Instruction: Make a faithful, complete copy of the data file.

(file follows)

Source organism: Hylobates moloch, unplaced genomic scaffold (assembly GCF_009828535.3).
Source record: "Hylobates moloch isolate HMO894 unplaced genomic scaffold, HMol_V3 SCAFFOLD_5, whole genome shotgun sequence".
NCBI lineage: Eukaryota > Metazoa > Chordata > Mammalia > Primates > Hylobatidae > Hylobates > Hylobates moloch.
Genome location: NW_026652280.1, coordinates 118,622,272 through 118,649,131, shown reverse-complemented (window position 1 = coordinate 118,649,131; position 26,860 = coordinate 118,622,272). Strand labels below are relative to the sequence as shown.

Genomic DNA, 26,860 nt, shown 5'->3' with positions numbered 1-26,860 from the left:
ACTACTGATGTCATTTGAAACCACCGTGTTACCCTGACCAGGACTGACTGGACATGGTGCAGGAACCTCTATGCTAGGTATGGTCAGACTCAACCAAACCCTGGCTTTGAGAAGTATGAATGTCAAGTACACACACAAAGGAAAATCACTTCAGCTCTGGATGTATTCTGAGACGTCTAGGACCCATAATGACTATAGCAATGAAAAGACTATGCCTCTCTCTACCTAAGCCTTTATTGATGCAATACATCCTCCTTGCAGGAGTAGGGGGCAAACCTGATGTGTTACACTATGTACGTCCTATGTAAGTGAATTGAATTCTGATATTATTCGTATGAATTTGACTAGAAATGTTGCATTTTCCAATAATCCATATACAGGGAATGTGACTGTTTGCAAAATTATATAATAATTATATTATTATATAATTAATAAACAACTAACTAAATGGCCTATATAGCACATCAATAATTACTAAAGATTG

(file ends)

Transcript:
Source organism: Hylobates moloch, unplaced genomic scaffold (assembly GCF_009828535.3).
Source record: "Hylobates moloch isolate HMO894 unplaced genomic scaffold, HMol_V3 SCAFFOLD_5, whole genome shotgun sequence".
NCBI lineage: Eukaryota > Metazoa > Chordata > Mammalia > Primates > Hylobatidae > Hylobates > Hylobates moloch.
Genome location: NW_026652280.1, coordinates 118,622,272 through 118,649,131, shown reverse-complemented (window position 1 = coordinate 118,649,131; position 26,860 = coordinate 118,622,272). Strand labels below are relative to the sequence as shown.

Genomic DNA, 26,860 nt, shown 5'->3' with positions numbered 1-26,860 from the left:
ACTACTGATGTCATTTGAAACCACCGTGTTACCCTGACCAGGACTGACTGGACATGGTGCAGGAACCTCTATGCTAGGTATGGTCAGACTCAACCAAACCCTGGCTTTGAGAAGTATGAATGTCAAGTACACACACAAAGGAAAATCACTTCAGCTCTGGATGTATTCTGAGACGTCTAGGACCCATAATGACTATAGCAATGAAAAGACTATGCCTCTCTCTACCTAAGCCTTTATTGATGCAATACATCCTCCTTGCAGGAGTAGGGGGCAAACCTGATGTGTTACACTATGTACGTCCTATGTAAGTGAATTGAATTCTGATATTATTCGTATGAATTTGACTAGAAATGTTGCATTTTCCAATAATCCATATACAGGGAATGTGACTGTTTGCAAAATTATATAATAATTATATTATTATATAATTAATAAACAACTAACTAAATGGCCTATATAGCACATCAATAATTACTAAAGATTG